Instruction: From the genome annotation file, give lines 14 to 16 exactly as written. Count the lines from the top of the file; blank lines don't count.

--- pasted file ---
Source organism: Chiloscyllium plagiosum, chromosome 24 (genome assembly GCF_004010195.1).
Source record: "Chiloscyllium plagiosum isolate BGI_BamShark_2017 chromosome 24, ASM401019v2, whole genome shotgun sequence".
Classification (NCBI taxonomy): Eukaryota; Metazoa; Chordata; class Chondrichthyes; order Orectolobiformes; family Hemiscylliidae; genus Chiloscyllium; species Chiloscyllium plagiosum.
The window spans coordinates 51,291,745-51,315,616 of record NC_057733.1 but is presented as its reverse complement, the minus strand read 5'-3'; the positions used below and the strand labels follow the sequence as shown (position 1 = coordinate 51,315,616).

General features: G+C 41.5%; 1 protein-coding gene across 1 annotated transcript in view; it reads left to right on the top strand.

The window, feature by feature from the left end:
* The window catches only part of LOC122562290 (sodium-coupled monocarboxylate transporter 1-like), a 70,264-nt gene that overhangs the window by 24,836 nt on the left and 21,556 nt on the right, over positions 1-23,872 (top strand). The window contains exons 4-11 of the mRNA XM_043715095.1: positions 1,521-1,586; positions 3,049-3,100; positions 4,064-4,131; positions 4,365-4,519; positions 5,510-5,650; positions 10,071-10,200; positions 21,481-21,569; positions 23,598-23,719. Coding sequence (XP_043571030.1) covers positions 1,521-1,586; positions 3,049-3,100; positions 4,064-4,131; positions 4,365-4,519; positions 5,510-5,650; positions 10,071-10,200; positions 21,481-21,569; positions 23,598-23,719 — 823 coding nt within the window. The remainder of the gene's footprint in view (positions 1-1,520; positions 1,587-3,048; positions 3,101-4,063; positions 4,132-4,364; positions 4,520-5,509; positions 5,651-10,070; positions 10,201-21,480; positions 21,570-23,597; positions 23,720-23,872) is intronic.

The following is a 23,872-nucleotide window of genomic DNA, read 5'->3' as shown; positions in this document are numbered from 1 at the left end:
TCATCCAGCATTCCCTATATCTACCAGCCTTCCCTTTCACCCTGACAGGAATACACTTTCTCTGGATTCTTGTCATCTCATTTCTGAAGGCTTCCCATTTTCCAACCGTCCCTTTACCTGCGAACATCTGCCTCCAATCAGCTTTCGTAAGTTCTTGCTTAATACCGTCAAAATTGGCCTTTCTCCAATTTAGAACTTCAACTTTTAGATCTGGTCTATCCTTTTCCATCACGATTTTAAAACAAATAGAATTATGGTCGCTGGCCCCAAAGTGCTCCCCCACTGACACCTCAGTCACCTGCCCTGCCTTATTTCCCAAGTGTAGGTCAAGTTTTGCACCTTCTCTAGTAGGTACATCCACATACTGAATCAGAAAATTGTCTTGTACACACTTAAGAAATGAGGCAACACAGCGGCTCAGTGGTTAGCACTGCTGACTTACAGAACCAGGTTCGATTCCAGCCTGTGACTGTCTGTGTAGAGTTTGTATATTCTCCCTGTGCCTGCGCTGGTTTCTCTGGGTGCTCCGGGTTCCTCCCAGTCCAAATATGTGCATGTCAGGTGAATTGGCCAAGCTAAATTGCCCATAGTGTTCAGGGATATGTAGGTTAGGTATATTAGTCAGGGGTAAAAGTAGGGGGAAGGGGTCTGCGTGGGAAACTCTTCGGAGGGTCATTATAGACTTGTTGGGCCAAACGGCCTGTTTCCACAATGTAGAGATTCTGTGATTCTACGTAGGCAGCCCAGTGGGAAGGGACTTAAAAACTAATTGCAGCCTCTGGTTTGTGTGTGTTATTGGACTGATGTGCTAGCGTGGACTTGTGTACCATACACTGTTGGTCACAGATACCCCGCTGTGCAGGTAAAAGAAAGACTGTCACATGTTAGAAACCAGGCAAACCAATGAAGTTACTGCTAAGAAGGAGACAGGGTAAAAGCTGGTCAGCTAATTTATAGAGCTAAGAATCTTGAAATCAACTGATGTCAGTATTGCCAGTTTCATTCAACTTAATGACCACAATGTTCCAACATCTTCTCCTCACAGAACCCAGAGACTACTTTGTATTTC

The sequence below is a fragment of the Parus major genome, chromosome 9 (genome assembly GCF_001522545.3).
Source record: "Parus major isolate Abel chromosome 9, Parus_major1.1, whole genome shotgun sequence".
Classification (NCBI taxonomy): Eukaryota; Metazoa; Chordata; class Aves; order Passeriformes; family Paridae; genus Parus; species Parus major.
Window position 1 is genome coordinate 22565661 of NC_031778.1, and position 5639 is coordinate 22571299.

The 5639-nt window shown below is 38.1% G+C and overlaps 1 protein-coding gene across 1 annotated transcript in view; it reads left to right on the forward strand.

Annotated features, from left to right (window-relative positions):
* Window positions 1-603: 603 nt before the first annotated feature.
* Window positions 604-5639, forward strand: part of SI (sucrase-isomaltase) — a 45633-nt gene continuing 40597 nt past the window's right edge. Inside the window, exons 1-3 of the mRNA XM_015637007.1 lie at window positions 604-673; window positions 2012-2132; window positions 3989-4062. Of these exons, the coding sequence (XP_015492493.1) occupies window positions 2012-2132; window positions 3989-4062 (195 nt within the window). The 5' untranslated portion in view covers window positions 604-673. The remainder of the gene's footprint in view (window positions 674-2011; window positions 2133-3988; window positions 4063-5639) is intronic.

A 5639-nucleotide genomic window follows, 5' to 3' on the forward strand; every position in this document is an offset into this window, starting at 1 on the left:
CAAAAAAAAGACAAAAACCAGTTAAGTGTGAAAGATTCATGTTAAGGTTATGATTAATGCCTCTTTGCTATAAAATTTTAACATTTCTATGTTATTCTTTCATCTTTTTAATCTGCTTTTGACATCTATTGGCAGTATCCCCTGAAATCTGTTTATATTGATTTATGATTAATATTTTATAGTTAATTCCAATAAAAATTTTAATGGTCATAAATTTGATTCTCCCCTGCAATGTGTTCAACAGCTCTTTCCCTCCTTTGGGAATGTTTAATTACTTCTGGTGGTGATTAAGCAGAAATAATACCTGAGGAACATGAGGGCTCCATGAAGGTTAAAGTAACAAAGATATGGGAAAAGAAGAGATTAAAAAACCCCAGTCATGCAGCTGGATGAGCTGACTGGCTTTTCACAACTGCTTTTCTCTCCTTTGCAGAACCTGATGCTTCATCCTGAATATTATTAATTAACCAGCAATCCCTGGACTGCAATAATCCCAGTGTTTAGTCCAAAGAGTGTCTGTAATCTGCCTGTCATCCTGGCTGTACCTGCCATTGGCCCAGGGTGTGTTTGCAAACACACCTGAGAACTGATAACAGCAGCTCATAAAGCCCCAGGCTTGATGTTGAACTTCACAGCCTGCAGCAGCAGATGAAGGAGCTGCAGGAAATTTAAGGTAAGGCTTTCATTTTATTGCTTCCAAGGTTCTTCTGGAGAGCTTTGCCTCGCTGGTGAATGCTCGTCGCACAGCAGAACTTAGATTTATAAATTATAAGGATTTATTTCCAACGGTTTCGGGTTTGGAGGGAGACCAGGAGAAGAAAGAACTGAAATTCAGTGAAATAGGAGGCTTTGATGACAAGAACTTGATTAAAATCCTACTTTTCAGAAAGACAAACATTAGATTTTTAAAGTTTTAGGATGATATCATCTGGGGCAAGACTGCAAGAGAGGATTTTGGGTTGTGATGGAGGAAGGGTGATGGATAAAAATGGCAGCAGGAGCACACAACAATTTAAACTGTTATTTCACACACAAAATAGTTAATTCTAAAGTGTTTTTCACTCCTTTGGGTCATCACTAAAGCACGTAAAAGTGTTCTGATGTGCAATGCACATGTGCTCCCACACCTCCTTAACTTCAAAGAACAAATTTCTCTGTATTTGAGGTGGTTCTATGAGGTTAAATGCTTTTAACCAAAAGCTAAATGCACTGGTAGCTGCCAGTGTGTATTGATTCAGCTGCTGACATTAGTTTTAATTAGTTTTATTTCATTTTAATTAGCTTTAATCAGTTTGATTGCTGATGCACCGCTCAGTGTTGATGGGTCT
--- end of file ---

The 5639-nt window shown below is 38.1% G+C and overlaps 1 protein-coding gene across 1 annotated transcript in view; it reads left to right on the forward strand.

Annotated features, from left to right (window-relative positions):
* Window positions 1-603: 603 nt before the first annotated feature.